Unfortunately for Athens and the United States, neither prepared properly for the fight, nor did they possess the appropriate cultural knowledge for the region in which they fought. As Nicias pointed out before the expedition:
“We go to found a city among strangers and enemies, and that he who undertakes such an enterprise should be prepared to become master of the country the first day he lands, or in failing in this to find everything hostile to him.”'
Likewise, the United States was not prepared to become “master of the country” after invading Iraq. Paul Bremer, head of the Coalition Provisional Authority, forbade members of Saddam Hussein’s Ba’ath Party from holding their previous jobs and disbanded Iraq’s security and intelligence services. Hundreds of thousands of professionals and government officials lost their jobs, and critical institutions ceased to function. In addition to Al-Qaeda jihadists who stepped into the void, a widespread Sunni insurgency was born. Across the country, American successes collapsed, and sectarian violence escalated into a civil war. Like Athens, the United States was brought low by a military engagement having little to do with its original reason for going to war.
Differences Between the Expeditions
One can draw critical distinctions between the Sicilian campaign and the American experience in Iraq. First, the very natures of the conflicts were different. Athens was engaged in as conventional a conflict as one could expect for the time. Athens, a naval power, was pitted against Sparta, a land power—a situation often described as “an elephant attempting to fight a whale.” The two superpowers engaged in battle on land and sea over an extended period. The Sicily campaign merely represented a different front in their ongoing war. Unlike a counterinsurgency campaign, Athens was not trying to win hearts and minds. Instead, Athens sought to conquer Sicily and to break the spirit of the Spartans.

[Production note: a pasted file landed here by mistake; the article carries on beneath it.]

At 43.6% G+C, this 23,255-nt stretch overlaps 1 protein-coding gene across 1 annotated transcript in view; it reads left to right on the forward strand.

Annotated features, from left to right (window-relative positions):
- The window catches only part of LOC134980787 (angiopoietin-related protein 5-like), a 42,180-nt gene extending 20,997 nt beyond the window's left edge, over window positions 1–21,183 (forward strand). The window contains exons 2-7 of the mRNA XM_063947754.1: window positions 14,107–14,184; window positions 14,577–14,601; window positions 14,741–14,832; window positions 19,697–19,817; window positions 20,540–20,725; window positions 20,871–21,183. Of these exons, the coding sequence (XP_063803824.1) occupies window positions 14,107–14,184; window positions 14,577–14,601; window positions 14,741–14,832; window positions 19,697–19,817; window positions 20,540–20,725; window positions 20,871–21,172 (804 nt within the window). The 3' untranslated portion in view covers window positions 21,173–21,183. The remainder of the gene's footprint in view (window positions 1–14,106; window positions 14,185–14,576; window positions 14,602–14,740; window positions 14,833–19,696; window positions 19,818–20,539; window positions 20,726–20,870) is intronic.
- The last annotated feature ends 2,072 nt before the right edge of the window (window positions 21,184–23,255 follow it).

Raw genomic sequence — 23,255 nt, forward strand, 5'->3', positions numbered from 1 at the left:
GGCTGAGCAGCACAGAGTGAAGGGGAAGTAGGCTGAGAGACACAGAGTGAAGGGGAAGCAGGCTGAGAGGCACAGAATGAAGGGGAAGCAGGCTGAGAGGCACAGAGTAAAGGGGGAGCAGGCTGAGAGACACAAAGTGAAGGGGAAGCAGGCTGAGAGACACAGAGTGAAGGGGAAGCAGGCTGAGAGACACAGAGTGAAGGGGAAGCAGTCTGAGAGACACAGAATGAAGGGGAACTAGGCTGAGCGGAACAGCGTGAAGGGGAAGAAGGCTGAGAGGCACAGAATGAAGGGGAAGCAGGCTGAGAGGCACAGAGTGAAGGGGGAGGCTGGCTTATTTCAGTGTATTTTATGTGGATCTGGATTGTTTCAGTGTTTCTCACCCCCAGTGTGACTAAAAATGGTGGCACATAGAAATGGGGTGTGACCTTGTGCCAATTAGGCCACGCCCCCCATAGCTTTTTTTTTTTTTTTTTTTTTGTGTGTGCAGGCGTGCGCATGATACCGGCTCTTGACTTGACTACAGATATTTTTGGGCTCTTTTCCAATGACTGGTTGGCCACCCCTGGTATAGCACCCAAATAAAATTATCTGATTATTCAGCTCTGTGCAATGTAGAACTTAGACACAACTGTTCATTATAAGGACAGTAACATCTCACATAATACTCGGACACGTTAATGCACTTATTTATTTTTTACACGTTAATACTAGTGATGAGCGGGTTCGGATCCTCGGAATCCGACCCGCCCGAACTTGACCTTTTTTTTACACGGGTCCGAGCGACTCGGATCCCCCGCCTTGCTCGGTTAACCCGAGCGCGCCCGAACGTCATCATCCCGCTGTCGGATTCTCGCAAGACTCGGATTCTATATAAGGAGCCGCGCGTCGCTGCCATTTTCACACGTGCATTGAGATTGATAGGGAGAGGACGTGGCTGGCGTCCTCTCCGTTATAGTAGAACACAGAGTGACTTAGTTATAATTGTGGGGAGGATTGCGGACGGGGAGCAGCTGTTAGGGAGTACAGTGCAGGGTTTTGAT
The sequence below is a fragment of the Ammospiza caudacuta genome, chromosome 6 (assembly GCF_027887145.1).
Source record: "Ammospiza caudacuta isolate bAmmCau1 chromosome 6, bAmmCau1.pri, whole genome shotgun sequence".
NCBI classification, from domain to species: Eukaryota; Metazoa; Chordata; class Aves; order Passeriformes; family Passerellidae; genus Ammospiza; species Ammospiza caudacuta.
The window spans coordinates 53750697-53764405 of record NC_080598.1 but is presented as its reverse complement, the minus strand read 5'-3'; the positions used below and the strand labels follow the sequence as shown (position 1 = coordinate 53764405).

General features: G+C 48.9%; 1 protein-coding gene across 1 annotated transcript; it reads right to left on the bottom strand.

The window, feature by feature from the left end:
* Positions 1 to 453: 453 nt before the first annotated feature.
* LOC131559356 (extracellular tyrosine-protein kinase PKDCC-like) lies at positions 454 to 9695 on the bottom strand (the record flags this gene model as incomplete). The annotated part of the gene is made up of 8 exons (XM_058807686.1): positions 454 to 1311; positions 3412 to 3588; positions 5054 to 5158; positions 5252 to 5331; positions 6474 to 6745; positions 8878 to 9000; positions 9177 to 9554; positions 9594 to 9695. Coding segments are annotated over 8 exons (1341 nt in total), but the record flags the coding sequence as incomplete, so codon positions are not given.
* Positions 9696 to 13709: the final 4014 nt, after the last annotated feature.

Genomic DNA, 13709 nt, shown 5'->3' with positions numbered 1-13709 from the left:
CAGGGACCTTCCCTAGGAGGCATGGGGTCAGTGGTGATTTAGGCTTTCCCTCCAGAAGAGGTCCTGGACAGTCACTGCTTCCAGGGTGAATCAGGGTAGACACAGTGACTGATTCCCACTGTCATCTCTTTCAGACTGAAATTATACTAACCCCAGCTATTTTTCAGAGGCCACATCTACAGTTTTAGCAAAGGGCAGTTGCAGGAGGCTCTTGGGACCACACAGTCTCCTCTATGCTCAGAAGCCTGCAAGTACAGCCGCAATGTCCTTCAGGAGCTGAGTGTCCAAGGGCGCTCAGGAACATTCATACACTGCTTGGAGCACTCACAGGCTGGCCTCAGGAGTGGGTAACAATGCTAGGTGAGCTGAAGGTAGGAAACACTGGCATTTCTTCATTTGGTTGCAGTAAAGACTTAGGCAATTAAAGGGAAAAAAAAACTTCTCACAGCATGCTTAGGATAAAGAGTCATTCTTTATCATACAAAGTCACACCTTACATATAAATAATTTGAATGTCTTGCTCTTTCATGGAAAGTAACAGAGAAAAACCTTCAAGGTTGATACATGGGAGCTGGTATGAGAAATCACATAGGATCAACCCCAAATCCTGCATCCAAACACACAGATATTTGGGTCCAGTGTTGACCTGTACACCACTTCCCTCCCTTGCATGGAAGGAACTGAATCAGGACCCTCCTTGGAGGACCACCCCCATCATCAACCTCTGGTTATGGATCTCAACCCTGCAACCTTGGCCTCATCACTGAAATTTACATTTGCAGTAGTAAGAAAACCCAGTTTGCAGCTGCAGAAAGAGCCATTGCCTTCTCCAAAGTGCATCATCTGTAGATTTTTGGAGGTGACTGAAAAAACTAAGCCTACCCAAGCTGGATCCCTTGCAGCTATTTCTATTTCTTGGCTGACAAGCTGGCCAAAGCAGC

In contrast, the United States did not engage in a conventional offensive, except for the initial invasions of Iraq and Afghanistan. After a few weeks of maneuver warfare, the fight in Iraq became one of “population protection” in which the Sunni-Shia mixed neighborhoods were “critical terrain” and the military attempted to provide security and stability. Iraq was only tangentially related to the war against Usama bin Laden and Al Qaeda. The United States sought to depose Saddam Hussein’s dictatorial regime and eliminate any weapons of mass destruction, based on the oblique fear such weapons might be used in a terror attack.
Because of the differing natures of the conflict, the methods and results differed as well. Athens suffered supply chain difficulties as it attempted to extend its influence abroad; the United States had the luxury of relying on an extensive logistical network for armaments, fuel, and materiel. Athens suffered a decisive defeat at the hands of the Sicilians. The United States, in contrast, was bled out over the course of an extended counterinsurgency.
The Athenian Assembly and American administration reacted differently to the generals’ estimates for soldiers and supplies. In the case of Nicias, his speech produced the opposite of his intended effect. He asked for large numbers to dissuade the Assembly from attacking Sicily. Instead, the Assembly “fell in love with the enterprise,” fulfilling his request, and more. The original plan for 60 triremes expanded to well over 100 ships. In contrast, American General Eric Shinseki expressed public concern on troop levels, but the administration forced him to do more with less.